Weaving together natural history and local lore, fellow Burke educator Tim Stetter and I led 18 people on a unique tour of the new Olympic Sculpture Park last Saturday. Our goal was to encourage people to see beyond the art and to see how the park opens a window into making a connection between the park’s landscape and the greater landscape of Puget Sound. Because of the diverse plantings we were able to tie in glaciation, microclimates, and fossils. It was a fun way to get people to notice nature in the city.
The short walk started by looking at two “non-native” plants in the Valley, the area dominated by Richard Serra’s Wake. Although the plants, dawn redwood and ginkgo, are now native to China, fossils of both have been found in Washington, at Vantage and Republic, respectively. I know the trees look a little odd but I think their presence encourages people to think more about the links between human and geologic time scales.
Also in the Valley, we focused on native salal, with Tim reading a quote from naturalist Eugene Kozloff on how the berries taste: “something like huckleberries marinated in a dilute extract of fir needles.” In addition, one youngster found a handsome little beetle, which led Tim into a fascinating discussion of insect adaptations. The kids seemed quite excited to learn about the beetle’s wings, hidden under their elytra.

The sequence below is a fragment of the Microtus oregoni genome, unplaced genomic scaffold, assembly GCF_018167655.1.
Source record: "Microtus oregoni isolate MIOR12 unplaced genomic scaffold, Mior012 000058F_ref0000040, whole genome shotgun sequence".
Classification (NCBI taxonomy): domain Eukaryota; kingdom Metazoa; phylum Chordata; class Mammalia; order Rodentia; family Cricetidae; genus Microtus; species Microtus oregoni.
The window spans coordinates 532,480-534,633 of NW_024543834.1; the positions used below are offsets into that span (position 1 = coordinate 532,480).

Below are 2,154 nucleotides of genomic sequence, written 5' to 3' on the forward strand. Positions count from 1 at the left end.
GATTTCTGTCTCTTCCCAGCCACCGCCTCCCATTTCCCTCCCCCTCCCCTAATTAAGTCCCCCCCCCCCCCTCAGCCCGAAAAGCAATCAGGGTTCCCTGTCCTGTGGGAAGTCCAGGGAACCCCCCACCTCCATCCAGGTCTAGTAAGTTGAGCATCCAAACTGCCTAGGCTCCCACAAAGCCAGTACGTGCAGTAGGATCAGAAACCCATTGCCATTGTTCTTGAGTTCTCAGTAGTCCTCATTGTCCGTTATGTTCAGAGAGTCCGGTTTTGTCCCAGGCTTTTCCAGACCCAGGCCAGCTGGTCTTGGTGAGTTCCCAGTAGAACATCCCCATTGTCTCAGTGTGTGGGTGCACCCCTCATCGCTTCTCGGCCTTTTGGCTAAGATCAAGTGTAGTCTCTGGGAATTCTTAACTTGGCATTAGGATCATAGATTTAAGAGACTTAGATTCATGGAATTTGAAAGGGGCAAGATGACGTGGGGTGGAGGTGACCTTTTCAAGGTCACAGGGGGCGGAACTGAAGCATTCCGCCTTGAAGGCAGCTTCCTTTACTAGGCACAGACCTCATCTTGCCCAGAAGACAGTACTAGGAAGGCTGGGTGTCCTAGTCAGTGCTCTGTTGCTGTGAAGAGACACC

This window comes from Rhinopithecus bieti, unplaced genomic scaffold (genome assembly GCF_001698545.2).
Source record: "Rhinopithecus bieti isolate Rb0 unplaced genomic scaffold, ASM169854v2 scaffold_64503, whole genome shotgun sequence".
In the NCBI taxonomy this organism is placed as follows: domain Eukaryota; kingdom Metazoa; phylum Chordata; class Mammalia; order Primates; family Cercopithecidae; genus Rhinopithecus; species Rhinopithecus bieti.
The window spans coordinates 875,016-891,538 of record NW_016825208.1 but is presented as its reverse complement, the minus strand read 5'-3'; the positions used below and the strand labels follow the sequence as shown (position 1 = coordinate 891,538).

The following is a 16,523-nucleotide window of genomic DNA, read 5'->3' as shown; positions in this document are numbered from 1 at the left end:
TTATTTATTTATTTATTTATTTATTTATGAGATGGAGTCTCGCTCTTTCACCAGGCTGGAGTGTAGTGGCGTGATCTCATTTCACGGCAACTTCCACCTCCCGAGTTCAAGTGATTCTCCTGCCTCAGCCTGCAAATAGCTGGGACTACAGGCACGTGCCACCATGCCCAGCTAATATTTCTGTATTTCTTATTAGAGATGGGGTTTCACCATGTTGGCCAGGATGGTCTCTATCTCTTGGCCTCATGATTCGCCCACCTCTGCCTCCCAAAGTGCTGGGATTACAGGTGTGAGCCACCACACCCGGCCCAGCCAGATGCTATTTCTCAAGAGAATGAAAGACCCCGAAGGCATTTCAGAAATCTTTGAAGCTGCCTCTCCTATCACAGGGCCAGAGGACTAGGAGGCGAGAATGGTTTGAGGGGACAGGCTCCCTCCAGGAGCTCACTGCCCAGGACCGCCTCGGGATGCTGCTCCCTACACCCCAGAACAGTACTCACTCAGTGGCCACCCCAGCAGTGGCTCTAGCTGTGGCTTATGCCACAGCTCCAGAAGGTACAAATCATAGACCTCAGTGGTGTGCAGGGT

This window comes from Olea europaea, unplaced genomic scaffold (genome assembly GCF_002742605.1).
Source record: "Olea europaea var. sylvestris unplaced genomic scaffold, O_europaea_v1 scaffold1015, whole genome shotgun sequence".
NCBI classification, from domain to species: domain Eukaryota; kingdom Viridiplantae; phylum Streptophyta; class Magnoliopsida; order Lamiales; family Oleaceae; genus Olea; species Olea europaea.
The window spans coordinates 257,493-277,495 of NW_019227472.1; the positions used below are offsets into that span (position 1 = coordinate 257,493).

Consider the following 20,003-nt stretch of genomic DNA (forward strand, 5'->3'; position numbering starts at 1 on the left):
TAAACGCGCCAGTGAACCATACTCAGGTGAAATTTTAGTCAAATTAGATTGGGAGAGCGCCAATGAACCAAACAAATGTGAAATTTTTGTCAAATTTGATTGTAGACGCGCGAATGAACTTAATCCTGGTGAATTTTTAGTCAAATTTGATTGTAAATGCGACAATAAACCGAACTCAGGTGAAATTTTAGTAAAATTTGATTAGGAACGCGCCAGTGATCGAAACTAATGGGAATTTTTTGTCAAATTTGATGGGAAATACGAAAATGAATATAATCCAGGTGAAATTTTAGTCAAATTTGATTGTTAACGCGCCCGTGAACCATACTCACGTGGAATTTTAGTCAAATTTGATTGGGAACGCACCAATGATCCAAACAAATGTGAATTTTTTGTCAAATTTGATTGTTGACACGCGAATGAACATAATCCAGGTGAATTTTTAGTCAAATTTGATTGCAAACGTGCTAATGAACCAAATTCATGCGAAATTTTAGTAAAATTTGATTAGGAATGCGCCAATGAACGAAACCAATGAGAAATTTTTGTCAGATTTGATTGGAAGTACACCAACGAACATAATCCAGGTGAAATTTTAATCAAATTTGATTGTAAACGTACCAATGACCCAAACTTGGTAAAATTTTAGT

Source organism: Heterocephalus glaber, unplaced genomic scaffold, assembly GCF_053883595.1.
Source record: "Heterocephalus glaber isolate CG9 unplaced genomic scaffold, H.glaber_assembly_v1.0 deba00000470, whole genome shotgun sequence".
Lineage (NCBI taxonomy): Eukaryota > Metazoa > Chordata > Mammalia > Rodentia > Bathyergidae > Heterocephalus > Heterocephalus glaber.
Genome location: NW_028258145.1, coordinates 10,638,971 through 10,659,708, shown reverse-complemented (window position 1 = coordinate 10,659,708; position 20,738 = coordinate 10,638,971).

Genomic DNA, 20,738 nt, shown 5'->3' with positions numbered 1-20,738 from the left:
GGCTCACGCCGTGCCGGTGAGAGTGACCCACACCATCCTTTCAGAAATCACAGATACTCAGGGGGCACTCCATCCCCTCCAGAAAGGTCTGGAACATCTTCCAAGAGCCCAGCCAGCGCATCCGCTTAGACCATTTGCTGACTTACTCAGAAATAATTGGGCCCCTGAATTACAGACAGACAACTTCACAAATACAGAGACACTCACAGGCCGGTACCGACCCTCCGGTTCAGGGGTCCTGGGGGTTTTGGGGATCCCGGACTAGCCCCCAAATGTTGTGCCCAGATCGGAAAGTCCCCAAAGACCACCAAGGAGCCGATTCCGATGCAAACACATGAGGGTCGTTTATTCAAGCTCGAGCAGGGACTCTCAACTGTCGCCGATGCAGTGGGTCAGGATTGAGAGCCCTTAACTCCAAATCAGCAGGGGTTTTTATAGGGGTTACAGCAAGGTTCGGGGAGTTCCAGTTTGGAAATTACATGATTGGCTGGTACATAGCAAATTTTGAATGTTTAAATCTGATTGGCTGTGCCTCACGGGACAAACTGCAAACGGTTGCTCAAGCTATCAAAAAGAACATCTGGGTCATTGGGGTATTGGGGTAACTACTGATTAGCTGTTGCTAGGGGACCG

From the Valley, we went up to the Meadow and finally to the Aspen grove, one of the most unusual aspen groves I have ever seen. All other aspen groves are clones of one single tree, but to plant this grove, SAM had to plant individuals. It will be great to see how they change in the fall.
Left: David and his specimen table at the park.
Right: Ginkgo biloba fossil, photo by T.A. Dilhoff.